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This Week On The Space Show

Published by Klaus Schmidt on Mon Oct 10, 2011 9:56 am
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The Space Show, hosted by David Livingston under www.TheSpaceShow.com, will have the following guests this week:

1. Monday, October 10, 2011
Program was pre-recorded at AIAA Space 2011 and features Josh Hopkins of Lockheed Martin discussing human spaceflight missions to Mars, Phobos, and Deimos. We also talk about Mars launch windows, solar flares and the solar max for radiation shielding. The program is ready for play when you see it avaialable on the webiste, the blog, and for podcasting.
As one of Lockheed Martin’s most forward thinking principal investigators, Josh Hopkins leads a team of engineers who develop plans and concepts for a variety of future human exploration missions, including visits to asteroids and Lagrange points. He is responsible for the Plymouth Rock mission study for human exploration of Near Earth Asteroids using the Orion crew exploration vehicle.



In a similar capacity he previously led Lockheed Martin’s technical team to determine mission capabilities for the Altair lunar lander. During his 14 years with Lockheed Martin, Hopkins has focused most of his efforts developing space transportation systems and launch vehicles. He began as a trajectory analyst, first on the Athena commercial launch vehicle program, and then in a similar role for the Atlas V launch vehicle. Later, he became responsible for vehicle sizing and system design for a variety of reusable launch vehicle design projects for NASA and the United States Air Force. He has since helped design a variety of expendable and reusable launch vehicles, government and commercial crew transportation spacecraft, and robotic and human exploration vehicles such as lunar landers.
Hopkins has been recognized as an innovative leader in the space industry, receiving the AIAA Summerfied Book Award in 2003 and the Rotary National Award for Space Achievement Stellar Award in 2007. Mr. Hopkins has his Bachelor of Science in Aeronautical and Astronautical Engineering, University of Illinois.

2. Wednesday, October 12, 2011, 7-8:30 PM PDT (October 13, 2-3:30 GMT)
Dr. Stephen Johnson
comes to discuss his new book, “System Health Management: With Aerospace Applications. Dr. Johnson is an expert on why things fail and how to correct them and discussion topics will be wide ranging.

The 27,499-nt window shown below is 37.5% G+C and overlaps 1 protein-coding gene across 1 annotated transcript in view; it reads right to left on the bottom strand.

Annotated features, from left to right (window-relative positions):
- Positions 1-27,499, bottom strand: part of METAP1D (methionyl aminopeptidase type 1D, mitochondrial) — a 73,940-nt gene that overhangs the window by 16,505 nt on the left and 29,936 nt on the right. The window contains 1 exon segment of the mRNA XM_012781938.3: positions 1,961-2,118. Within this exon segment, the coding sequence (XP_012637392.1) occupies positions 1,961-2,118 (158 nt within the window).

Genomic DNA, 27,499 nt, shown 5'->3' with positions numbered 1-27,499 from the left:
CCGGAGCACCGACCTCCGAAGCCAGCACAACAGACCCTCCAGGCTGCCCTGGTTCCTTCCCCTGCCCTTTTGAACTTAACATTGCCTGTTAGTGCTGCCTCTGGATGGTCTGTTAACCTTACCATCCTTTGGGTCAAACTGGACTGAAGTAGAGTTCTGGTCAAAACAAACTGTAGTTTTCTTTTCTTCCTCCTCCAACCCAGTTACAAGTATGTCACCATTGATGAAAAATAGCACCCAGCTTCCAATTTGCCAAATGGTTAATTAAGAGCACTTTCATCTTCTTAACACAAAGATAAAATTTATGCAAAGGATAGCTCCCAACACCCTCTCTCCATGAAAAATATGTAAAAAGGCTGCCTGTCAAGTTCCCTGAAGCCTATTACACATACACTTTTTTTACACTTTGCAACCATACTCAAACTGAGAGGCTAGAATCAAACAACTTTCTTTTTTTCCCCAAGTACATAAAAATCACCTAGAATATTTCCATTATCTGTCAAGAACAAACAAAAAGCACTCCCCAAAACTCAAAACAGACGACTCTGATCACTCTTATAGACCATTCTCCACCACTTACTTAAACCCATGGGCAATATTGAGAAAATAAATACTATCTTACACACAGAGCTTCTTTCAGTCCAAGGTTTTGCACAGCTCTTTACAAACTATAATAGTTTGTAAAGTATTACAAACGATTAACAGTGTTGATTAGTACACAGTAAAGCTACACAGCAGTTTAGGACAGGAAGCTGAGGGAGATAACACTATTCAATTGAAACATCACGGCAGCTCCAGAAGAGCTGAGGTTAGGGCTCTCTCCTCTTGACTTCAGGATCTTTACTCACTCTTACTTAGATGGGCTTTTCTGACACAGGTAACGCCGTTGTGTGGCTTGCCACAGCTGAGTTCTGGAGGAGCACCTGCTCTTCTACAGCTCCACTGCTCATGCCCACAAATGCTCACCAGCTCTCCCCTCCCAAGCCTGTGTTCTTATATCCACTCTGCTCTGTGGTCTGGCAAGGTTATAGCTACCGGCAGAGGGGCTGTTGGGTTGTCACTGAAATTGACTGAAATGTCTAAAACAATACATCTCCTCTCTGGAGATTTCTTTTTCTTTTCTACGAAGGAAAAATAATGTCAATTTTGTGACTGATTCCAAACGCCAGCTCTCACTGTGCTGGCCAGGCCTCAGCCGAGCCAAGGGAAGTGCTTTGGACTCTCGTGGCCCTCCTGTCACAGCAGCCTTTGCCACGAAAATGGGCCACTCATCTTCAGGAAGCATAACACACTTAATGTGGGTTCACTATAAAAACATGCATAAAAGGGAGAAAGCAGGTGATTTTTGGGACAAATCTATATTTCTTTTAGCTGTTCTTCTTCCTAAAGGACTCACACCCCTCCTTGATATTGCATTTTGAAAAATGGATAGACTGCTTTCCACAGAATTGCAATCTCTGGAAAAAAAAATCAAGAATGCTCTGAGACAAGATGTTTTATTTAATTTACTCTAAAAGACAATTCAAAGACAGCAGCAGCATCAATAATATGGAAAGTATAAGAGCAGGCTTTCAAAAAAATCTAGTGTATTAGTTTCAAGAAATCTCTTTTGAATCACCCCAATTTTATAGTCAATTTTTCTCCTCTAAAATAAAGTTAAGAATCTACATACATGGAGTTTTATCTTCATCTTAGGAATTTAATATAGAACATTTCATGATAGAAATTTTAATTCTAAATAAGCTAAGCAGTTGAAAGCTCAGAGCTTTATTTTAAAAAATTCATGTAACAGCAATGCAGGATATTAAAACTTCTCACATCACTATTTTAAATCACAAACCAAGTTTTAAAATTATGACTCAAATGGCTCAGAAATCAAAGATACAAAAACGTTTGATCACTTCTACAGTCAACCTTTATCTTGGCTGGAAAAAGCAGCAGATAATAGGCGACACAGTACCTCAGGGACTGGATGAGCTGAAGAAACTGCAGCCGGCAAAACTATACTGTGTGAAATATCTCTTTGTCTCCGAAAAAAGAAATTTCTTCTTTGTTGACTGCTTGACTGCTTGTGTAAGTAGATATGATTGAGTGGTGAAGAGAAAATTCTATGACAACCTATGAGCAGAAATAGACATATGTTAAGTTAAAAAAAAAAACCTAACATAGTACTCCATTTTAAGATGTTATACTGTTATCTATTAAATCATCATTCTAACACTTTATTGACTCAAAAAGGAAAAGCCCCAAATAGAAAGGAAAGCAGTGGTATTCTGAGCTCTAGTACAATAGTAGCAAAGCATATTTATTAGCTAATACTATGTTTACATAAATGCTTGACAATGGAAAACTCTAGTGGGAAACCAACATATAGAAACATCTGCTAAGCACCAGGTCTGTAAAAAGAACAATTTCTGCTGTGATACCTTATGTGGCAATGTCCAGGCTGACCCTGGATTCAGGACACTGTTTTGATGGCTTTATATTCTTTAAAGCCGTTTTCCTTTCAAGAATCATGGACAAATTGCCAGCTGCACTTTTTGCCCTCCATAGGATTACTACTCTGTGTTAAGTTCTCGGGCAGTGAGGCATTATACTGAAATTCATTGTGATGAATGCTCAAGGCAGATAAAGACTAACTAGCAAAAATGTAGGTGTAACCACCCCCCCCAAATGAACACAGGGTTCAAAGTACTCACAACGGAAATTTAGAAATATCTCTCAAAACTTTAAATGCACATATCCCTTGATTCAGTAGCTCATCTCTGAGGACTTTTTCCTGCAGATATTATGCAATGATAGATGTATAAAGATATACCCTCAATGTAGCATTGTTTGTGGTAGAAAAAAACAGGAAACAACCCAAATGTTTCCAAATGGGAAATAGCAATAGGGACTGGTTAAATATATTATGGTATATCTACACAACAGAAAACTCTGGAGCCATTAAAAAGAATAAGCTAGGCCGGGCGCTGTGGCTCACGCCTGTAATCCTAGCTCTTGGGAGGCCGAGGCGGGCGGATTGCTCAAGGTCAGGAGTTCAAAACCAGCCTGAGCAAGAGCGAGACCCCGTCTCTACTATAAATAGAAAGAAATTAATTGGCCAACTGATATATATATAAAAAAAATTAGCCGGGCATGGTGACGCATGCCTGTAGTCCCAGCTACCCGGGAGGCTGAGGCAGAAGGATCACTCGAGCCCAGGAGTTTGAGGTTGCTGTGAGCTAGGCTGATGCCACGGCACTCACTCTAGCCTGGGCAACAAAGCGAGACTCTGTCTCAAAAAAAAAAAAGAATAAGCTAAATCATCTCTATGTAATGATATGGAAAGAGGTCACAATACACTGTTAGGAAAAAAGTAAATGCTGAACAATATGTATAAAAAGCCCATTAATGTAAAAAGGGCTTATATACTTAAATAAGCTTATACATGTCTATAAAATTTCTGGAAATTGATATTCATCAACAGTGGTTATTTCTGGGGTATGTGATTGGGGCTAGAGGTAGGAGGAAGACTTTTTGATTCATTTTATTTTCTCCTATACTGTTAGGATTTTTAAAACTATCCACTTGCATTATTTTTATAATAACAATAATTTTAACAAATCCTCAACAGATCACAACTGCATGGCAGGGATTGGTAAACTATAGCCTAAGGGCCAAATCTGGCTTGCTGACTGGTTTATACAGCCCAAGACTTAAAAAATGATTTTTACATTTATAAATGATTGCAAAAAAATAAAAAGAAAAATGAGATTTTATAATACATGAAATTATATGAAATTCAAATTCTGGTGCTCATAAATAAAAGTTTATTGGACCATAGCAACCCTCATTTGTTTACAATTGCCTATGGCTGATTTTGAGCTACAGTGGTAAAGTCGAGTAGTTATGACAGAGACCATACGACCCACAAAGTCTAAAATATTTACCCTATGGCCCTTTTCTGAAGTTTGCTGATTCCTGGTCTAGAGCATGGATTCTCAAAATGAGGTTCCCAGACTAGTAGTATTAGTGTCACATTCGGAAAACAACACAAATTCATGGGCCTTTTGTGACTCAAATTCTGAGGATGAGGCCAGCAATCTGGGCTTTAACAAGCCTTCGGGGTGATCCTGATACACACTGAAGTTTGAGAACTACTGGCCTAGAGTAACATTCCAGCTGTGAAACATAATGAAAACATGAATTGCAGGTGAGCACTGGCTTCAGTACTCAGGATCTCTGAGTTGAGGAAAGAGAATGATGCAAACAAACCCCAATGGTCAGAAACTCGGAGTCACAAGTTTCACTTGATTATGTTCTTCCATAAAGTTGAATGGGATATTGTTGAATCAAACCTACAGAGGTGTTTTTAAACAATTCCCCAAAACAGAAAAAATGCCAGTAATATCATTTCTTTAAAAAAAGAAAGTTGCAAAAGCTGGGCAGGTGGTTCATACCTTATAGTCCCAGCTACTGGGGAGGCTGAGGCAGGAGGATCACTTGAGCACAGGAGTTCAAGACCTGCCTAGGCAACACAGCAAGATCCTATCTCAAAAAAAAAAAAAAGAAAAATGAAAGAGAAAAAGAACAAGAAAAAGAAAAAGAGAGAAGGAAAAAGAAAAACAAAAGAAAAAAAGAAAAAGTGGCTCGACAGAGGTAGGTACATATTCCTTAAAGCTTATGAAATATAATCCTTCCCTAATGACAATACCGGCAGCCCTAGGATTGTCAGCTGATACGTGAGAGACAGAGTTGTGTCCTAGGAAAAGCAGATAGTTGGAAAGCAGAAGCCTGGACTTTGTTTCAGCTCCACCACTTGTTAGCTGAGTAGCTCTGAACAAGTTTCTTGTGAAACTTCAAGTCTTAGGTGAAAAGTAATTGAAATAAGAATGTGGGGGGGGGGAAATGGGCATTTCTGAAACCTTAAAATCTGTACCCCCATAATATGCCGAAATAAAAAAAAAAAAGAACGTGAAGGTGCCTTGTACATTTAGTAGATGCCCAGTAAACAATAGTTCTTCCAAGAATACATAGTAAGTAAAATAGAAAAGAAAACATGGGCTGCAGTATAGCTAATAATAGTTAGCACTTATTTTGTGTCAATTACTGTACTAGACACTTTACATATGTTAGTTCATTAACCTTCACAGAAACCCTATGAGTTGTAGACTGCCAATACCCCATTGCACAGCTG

Dr. Stephen Johnson has over 6 years on SHM / Fault Management, and “Command, Control, Communications, and Information” for the Ares I project and Constellation program, as well as helping to develop a Fault Management Handbook for NASA at the Agency level, and the two publications described above.  Since 2006,  he has also published papers on the Political Economy of Space, and the NASA “cultural problem” with failure.  Dr. Johnson is a space history historian as a whole, to the NASA human spaceflight programs under development, to launchers specifically, and then in a disciplinary sense SHM/Fault Management and systems engineering.  He thinks a lot about how things fail and what to do to address failure in designs of complex human/machine systems.

3. Thursday, October 13, 2011, 7-9 PM PDT (October 14, 2-4 GMT)
Part 2 of our Space Policy Design
program with Dr. Haym Benaroya and Dr. John Jurist.
Dr. Haym Benaroya is a professor of Mechanical and Aerospace Engineering at Rutgers University. He is also a noted lecturer at national and international space conferences and a space advocate. He received both his Ph.D. and Masters in Engineering from the University of Pennsylvania. Dr. Benaroya’s space interests include the modeling of space and lunar base structures, space business and technology transfer, as well as the economic and political factors affecting space commerce. Dr. Benaroya has published many space related articles in peer review publications, especially concerning lunar structures and engineering.